It was just before 10 on a mid-July Saturday morning, one week into Juilliard’s three-week summer dance program for high schoolers. Half of the 45 students were warming up for a master class with Juilliard alumna—and one of the program’s choreographers—Loni Landon. As one of the students’ counselors, I was taking the class as well, and arrived before Loni did. The students were clustered in small groups around the edges of the room, stretching or discreetly chatting. It wasn’t long before I sensed their apprehension. They had heard that the class would be improvisatory, and that was unfamiliar territory for many of them—plus it was the end of a week that had been packed with copious amounts of new information, and their confidence levels seemed a little low. And then Loni glided in, buoyant with her energy of chill geniality and surrounded by her usual aura of animal-like physical sensitivity. A little warily, the dancers began to gather in the center of the room, and after setting up her music and pulling on her black socks, Loni turned to face them.
“We’re just going to warm up really slowly since it’s Saturday morning. Don’t place any judgments on yourself or what you’re doing,” she recommended, perhaps sensing their trepidation. “Just really listen and respond.”
An hour and a half later, sweat was flying and bodies were tearing through space with thrilling abandon but also catlike control. The dancers were reacting to each other with seemingly choreographed precision, and yet it was all impulse and spontaneity: improvisation. Great changes, more profound than just temperature and humidity, had miraculously been effected.
“You moved incredibly! You were such an animal!” The pre-class hush was gone as the dancers congratulated each other after class. (In dancer terms, being called an animal is usually a really good thing; it means you move fearlessly and ferociously.)
“I’ve never moved like that before!” one young dancer told me afterward. “I didn’t even know I could!” Yet in the context of the surrounding weeks, an event like this was nothing too out of the ordinary. In fact, huge leaps in self-perception, trust, and knowledge seemed to be at least daily occurrences on the third floor of the Juilliard building this summer.
For these 15- to 17-year-old dancers from around the country and the world (Israel, Italy, South Africa, and Australia were all represented), some of whom had previously trained only in ballet or competition dance, these weeks in New York were a chance to explore Juilliard dance training, with its shared emphasis on classical, modern, and contemporary dance. This annual summer “camp” offers dedicated students an opportunity certainly to grow physically—the intense daily hours of dancing last from 9 a.m. to dinnertime—and to push boundaries of stamina and technique. But perhaps even more crucially, it gives hungry, curious students to a chance to expand mentally—to open themselves to new information, ways of working, and ways of thinking about the art form as well as themselves. It is especially this mental shift that they can take back home to continue working on once the three short weeks are finished.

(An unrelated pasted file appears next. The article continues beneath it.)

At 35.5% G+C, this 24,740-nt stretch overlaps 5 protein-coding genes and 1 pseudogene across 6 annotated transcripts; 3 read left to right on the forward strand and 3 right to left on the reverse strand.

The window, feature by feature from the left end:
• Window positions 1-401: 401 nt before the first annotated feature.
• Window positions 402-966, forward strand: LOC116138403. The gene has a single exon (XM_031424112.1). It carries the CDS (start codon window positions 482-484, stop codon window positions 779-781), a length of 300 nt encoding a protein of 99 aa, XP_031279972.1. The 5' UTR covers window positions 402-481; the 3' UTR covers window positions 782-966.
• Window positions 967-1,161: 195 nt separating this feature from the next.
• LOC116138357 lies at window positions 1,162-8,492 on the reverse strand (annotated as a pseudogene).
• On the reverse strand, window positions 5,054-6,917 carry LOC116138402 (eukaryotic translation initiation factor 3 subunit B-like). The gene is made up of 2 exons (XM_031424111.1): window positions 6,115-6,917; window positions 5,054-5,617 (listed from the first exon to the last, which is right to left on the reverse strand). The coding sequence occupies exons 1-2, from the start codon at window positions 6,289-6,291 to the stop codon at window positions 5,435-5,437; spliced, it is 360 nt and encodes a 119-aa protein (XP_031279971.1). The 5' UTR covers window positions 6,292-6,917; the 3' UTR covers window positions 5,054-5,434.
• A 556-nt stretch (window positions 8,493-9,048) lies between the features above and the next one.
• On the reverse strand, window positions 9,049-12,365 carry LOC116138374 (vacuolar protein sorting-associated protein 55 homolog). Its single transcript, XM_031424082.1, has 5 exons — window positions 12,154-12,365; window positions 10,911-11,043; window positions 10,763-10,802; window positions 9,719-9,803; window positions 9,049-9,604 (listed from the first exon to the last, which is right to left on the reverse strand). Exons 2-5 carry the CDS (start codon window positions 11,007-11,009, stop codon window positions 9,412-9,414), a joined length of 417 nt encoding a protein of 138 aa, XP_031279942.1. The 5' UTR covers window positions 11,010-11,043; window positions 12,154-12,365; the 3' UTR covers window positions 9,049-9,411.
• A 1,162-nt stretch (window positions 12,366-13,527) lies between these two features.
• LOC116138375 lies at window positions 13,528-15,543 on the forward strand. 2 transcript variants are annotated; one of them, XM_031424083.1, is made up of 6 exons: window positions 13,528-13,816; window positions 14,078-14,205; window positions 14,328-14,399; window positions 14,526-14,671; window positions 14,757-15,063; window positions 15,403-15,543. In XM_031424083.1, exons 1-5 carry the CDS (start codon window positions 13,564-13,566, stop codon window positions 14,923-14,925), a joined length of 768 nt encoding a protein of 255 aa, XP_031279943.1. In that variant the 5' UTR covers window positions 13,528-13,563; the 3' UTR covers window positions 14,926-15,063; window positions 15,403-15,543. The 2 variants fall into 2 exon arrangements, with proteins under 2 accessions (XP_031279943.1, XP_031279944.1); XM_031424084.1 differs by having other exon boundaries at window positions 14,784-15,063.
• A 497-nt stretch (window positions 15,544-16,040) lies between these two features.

Another great aspect of Summer Dance Intensive is that it gives those who may be interested in coming to Juilliard a pretty authentic taste of what it’s like to go to college here. Many strange rumors about Juilliard circulate in the outside world, but when the dancers have the opportunity to experience Juilliard’s environment and meet some current students (11 of us serve as resident assistants and class assistants for the program) they realize that far from harboring feelings of cutthroat animosity, students here actually really like and support each other. And they see that, contrary to other rumors, we don’t all have eating disorders and the teachers aren’t out to get us, but instead have each student’s best interests at heart.
Working as one of the resident assistants this summer, I had fun answering the dancers’ questions, helping paint the most authentic picture possible of conservatory life, and leading them through the everyday routine of life at Juilliard. My fellow counselors and I gave them plenty of tips about living in the dorm (bathroom cleaning included), navigating the cafeteria, and managing the vigorous class schedule.
I know for a fact that Summer Dance can be pretty intense for the participants, some of whom have never before been to New York City, or even away from home for much time. That was the case when I came to Summer Dance Intensive after my freshman year in high school. The young dancers’ challenges, as well as their excitements, felt intimately familiar to me as I watched them fill the same shoes I had danced in four years earlier. Homesickness? I’ve been there. Rehearsal anxiety? I had to learn some methods to quell that, too.
Watching the next batch of aspiring Juilliard dancers, I had a moment of extraordinary insight into how much my time so far at Juilliard has helped me to evolve and mature. If there’s one idea I hope the dancers have been able to take away from the summer, it’s that that process never stops. The moments they felt of growth and expansion, evolution and maturation, discovery and insight, are just the beginning of what I hope, for them and for me, will be some of many, many more to come.